The Future of Teaching
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And the Myths That Hold It Back
Drawing on recent experience in England, North America and Australasia, but applicable round the world, The Future of Teaching clears away this logjam of bad science and slack thinking and frees up the stream of much-needed innovation. This timely book aims to banish arguments based on false claims about the brain and poor understanding of cognitive science, reclaim the nuanced middle ground of teaching that develops both rigorous knowledge and ‘character’, and lay the foundations for a 21st-century education worthy of the name.
It’s time for the educational slugfest to stop. ‘Traditional’ and ‘progressive’ education are both caricatures, and bashing cartoon images of each other is unprofitable and unedifying. The search for a new model of education – one that is genuinely empowering for all young people – is serious and necessary. Some good progress has already been made, but teachers and school leaders are being held back by specious beliefs, false oppositions and the limited thinking of orthodoxy.
‘So much simplistic nonsense is being touted about “direct instruction” and the “knowledge rich curriculum”, it is great to see someone finally talking sense. As a practising cognitive scientist, Guy Claxton is perfectly equipped to take us beyond the familiar slanging-match between traditionalists and progressives. He illuminates, with his trademark wit and style, complex issues such as the function of knowledge, the psychology of creative and critical thinking, the true nature of memory, the culture of the classroom, and the many purposes of education. A timely tour de force.’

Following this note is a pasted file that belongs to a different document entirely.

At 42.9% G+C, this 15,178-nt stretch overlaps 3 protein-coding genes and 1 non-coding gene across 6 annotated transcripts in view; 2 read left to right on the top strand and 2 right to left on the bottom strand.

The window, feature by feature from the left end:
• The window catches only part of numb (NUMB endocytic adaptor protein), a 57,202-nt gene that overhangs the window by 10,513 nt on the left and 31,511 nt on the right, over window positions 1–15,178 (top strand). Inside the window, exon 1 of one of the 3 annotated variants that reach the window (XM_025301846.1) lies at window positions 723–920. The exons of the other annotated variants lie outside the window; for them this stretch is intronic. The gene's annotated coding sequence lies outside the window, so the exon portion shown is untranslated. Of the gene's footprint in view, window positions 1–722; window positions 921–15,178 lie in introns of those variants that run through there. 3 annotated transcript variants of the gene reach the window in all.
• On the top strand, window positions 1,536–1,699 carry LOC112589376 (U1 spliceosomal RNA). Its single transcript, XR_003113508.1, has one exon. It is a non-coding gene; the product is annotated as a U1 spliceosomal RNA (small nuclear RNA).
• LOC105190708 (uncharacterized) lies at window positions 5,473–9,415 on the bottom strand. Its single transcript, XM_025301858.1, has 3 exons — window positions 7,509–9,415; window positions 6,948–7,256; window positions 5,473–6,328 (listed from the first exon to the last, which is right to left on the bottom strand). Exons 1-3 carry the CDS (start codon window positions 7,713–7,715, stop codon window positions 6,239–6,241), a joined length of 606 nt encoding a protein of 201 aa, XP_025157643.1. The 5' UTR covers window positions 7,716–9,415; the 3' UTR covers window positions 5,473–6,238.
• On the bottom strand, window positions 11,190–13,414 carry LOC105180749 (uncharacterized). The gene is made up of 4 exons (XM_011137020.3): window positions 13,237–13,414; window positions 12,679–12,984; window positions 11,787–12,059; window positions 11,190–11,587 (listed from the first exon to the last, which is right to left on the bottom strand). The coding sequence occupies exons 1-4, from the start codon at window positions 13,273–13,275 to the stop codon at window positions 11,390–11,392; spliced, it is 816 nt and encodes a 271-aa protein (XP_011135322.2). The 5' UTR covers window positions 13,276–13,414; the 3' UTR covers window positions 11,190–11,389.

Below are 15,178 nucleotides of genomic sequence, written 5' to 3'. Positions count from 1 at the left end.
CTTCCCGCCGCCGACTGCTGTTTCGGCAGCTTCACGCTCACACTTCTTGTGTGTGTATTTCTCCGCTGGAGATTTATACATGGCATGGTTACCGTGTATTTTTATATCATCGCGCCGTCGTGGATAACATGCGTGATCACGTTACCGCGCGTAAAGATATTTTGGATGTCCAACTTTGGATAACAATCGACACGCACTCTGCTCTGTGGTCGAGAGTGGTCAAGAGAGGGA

John Hattie, Laureate Professor, Melbourne Graduate School of Education
‘I love this book. Guy cuts through the ongoing tangle of arguments about traditional vs. progressive teaching as smoothly as a knife through butter. With a potent mixture of hard science and compelling stories, he exposes the flaws in both extremes and points the way to a compelling synthesis. This book is a must read for educators everywhere.’
Jo Boaler, Stanford University Professor of Education, and author of Limitless Mind
‘The experience of the Covid pandemic not only can, but must, lead to a new conversation about how to develop schooling to equip children for the challenges and opportunities of the 21st century. Guy Claxton’s passionate and cogent book is the best possible starting point for that conversation.’
Matthew Taylor, Chief Executive, The Royal Society of Arts, Manufactures and Commerce (the RSA)
‘Guy Claxton’s terrific new book makes a much-needed contribution to educational debate at a time when ideology and “the complacency of certainty” are threatening to sound the death knell of a vibrant teaching community. Curiosity, disciplined enquiry and an appreciation of evidence fuel our professional learning and inform our ambition to tackle education disadvantage – and this book champions them all. I might not agree with every word Guy writes but I encourage everyone who is curious about the possibilities of teaching, and restless for change, to read it.’